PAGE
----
1. First of all, I'm not obsessed about my weight, but I have to admit that my power to weight ratio is something I think about as I try to slay my unsuspecting opponents while I commute to work. As such, I should worry as much about my weight as I do about my power output. It's for this reason in particular that these words were music to my ears. Why? Because they mean that the manufacturer of my wife's car does not consider my weight to be that of an adult...and yet I would argue that the power that hides inside this manchild body of mine is semi-impressive, and can easily devastate my fellow commuters, particularly that one lady on the Trek hybrid. She's been asking for it for months now.

2. Regarding the booster seat, I'm fine with riding in the back seat. As a matter of fact, I already have a booster seat model picked out. Sure I'll look like a toddler while my wife drives me around...but that's nothing new to me, since she's about a foot taller than me anyway. This is not because I'm completely diminutive, but because she's also very tall. So, anyone who laughs at me and my booster seat can take it up with me while on a bike. If you laugh at me for my toddler-like seating acomodations, I swear that I will crush you while on the bike...but I'll need your help getting out of my booster seat first before I crush you. So if you could give me a hand first, I would appreciate it...and then, I'll crush you.

3. If you still think that "cellar door" is the most beautiful set of words in the English language, there's not a whole lot I can do for you. You're probably the type of person who dips their pizza in ranch dressing, and also says things like "so, I says to him, I says"...so you're a lost cause.

This is the model I have picked out. I'm talking about the chair though, not the kid.

Act II: Asymmetry

There's a full-body mirror in the bathroom at work where I shower everyday after my commute. The other day, right as I went into the bathroom I noticed something slightly unsettling about my legs. No, it wasn't their massive and sculpted musculature, but rather how different said massiveness and sculpted musculature was between the left and the right leg. So while critics have described my pedal stroke as both "amazingly fluid", and "worthy of a deity", the unbelievable asymmetry in my legs say otherwise. As it turns out, I'm clearly favoring my right leg to an extent that will soon make me more suited for leg wrestling than cycling. I'm lopsided, unbalanced, uneven...my god, I'm downright wonky. What am I to do? Does anyone else have this problem? Is this yet another thing that I'll be told can be solved by riding a fixed-gear bike? If so, please allow me to ask you: Why are fixed-gear bikes like the duct tape of cycling? Can they really fix everything?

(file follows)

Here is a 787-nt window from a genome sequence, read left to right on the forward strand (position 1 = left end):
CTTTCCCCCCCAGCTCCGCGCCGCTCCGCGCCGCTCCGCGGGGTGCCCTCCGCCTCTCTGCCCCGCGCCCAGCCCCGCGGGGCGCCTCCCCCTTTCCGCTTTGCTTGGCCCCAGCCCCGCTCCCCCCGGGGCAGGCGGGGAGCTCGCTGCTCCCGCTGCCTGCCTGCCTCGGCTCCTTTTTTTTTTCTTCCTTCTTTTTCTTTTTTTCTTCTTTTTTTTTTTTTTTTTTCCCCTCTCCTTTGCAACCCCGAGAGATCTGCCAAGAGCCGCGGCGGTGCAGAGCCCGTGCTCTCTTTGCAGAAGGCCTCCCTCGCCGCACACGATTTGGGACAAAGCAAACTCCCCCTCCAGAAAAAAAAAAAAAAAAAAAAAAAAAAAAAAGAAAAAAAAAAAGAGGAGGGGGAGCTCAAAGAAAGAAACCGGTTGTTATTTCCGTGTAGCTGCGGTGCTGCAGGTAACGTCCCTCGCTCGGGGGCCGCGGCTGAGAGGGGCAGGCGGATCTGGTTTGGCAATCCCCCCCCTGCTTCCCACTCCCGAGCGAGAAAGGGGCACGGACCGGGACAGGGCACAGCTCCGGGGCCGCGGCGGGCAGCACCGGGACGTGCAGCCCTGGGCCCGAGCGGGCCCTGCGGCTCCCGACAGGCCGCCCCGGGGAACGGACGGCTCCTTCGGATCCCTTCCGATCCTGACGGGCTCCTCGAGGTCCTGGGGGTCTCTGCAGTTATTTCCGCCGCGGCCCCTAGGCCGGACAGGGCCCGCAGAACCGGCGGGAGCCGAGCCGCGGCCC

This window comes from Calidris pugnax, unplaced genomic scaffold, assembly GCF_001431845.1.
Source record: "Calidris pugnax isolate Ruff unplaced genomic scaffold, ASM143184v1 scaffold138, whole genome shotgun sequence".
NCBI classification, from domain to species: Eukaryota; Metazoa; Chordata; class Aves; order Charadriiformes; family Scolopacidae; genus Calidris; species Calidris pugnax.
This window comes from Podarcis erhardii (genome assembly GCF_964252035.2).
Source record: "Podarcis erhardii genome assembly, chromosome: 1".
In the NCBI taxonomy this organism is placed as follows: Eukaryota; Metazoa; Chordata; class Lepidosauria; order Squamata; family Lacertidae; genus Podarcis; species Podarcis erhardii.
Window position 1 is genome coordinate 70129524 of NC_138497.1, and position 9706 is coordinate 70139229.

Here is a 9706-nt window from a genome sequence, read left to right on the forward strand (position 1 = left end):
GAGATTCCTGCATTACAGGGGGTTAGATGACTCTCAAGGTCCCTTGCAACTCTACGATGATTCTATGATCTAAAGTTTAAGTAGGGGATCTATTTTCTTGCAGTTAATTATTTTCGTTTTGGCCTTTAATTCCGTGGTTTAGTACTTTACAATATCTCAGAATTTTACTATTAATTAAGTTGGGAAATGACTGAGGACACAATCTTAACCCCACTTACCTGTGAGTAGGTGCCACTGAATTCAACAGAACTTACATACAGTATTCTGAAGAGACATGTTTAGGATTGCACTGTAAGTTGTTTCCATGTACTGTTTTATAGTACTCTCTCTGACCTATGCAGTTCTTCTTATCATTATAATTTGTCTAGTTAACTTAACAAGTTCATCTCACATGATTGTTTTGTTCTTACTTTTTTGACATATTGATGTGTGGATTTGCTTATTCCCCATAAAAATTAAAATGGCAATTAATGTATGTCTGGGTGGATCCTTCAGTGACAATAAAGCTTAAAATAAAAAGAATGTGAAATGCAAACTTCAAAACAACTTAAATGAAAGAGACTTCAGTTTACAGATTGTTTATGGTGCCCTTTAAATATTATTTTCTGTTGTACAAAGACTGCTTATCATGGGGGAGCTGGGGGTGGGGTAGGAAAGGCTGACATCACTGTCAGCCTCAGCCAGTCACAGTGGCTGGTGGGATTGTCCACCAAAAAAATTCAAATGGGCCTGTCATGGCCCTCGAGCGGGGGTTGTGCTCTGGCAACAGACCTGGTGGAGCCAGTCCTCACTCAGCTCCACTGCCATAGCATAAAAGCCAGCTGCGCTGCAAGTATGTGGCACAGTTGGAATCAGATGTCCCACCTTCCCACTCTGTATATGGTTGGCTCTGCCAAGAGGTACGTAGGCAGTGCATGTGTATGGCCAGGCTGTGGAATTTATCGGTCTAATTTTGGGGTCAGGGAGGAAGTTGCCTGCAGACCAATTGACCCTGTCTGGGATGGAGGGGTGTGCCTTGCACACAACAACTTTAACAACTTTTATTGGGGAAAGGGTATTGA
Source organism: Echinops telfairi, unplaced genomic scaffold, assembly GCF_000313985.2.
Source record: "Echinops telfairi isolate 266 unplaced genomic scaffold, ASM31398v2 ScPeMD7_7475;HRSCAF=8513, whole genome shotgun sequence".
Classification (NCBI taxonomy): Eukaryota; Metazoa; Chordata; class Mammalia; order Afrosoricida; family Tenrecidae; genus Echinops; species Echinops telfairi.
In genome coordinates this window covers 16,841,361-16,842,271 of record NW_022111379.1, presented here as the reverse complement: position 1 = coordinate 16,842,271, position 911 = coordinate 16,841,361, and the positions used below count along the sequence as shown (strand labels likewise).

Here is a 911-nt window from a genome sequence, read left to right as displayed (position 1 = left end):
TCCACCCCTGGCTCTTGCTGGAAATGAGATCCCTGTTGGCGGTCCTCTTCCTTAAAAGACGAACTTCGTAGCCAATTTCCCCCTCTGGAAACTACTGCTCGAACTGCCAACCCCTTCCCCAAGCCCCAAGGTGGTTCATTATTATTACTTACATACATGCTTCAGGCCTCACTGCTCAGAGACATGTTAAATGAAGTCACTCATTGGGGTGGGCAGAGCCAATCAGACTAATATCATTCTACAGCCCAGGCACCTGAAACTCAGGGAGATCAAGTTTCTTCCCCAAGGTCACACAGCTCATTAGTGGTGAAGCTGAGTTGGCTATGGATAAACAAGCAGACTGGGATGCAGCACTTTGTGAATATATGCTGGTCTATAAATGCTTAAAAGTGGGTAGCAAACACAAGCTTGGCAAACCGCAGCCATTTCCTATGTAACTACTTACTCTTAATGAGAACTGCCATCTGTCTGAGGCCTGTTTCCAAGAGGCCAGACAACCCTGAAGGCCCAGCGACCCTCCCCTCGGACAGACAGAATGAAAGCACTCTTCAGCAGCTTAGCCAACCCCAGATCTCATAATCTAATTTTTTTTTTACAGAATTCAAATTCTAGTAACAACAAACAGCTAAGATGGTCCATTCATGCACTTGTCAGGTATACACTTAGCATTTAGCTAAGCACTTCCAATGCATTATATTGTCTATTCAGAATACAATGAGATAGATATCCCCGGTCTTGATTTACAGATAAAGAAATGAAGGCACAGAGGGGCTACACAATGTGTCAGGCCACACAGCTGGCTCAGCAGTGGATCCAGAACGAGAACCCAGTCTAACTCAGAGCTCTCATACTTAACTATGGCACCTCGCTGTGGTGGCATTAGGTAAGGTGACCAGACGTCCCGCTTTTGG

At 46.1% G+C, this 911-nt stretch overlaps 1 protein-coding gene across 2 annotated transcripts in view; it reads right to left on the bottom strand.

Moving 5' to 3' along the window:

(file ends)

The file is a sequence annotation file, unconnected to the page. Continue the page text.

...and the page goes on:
At least the reason why one of my legs got bigger than the other is less embarrassing and easier to explain that this guy's story. I'll spare you the details, but he spends a lot of time alone in his room.

Act III: Dejection

Even though most would take their severe asymmetry as a bad thing, I don't. As a matter of fact, I guess I see my leg power as being half-full, instead of half-empty...so while I'm slightly disturbed by this latest finding about myself, I was still happy to see that my right leg has been progressing nicely (even if the same can't be said for its left counterpart). It was with this in mind (my lopsided cycling power), as well as the recent news about my child-like weight (low cycling weight), that I went out to dinner with my wife, my brother and two friends recently. During dinner, the conversation was light and entertaining. We joked, told stories and kept each other up to date on our lives. My seemingly mild demeanor that night only partially hid the fact that I was glowing with excitement, because I knew that my power to weight ratio would surely make me the the fastest and strongest climber during my upcoming commutes. It was at a particularly jovial moment during dinner that my wife, the very person who had only days earlier uttered the most beautiful words in the English language, now uttered a few choice words that brought me back down to reality.

A little background. At the home that my wife and I share (henceforth referred to as the Cycling Inquisition Estate), we each have our own bathroom. This arrangement makes for a comfortable living situation, and affords us the privacy we need when it comes to our bathroom duties. The bathroom I commonly use, however, is the same one that guests use when visiting the Cycling Inquisition Estate. So this past weekend, while my brother was in town, I cleared out my toiletries and put them in my wife's bathroom so that he could have a bathroom of his own during his visit to the Cycling Inquisition Estate. It was because of the fact that I placed my toiletries in my wife's bathroom that one of my deepest and darkest secrets became known, first to my wife, and then to friends and family during a deceptively amiable dinner. My secret was revealed in this manner:

There was a pause in the conversation during dinner, and my wife happily chimed in, and uttered the following words, words that brought my wandering ego back to reality. She said:

"So I discovered something about my dear husband this weekend which I never knew about. Guess what kind of shaving cream this manly man uses to shave his legs? Are you ready? Are you ready to find out?"

I shook my head in horror, trying to salvage a situation that was already beyond my control. The subject of a man shaving his legs is already taboo, so details about the activity should really be kept to a minimum, and yet I knew the facts were about to come out. The whole thing reminded me of the time in college when I realized that my car keys were inside my Dodge Horizon, as I was in the process of closing and locking the car door...this time it was also too late. She said the words. My secret was out:

"Flirty Mango." she said, "He uses a shaving cream called 'Flirty Mango'"

The words, like my deep secret, were both out...and unlike my low weight, there's no booster seat that can help me this time. Flirty Mango, that's me.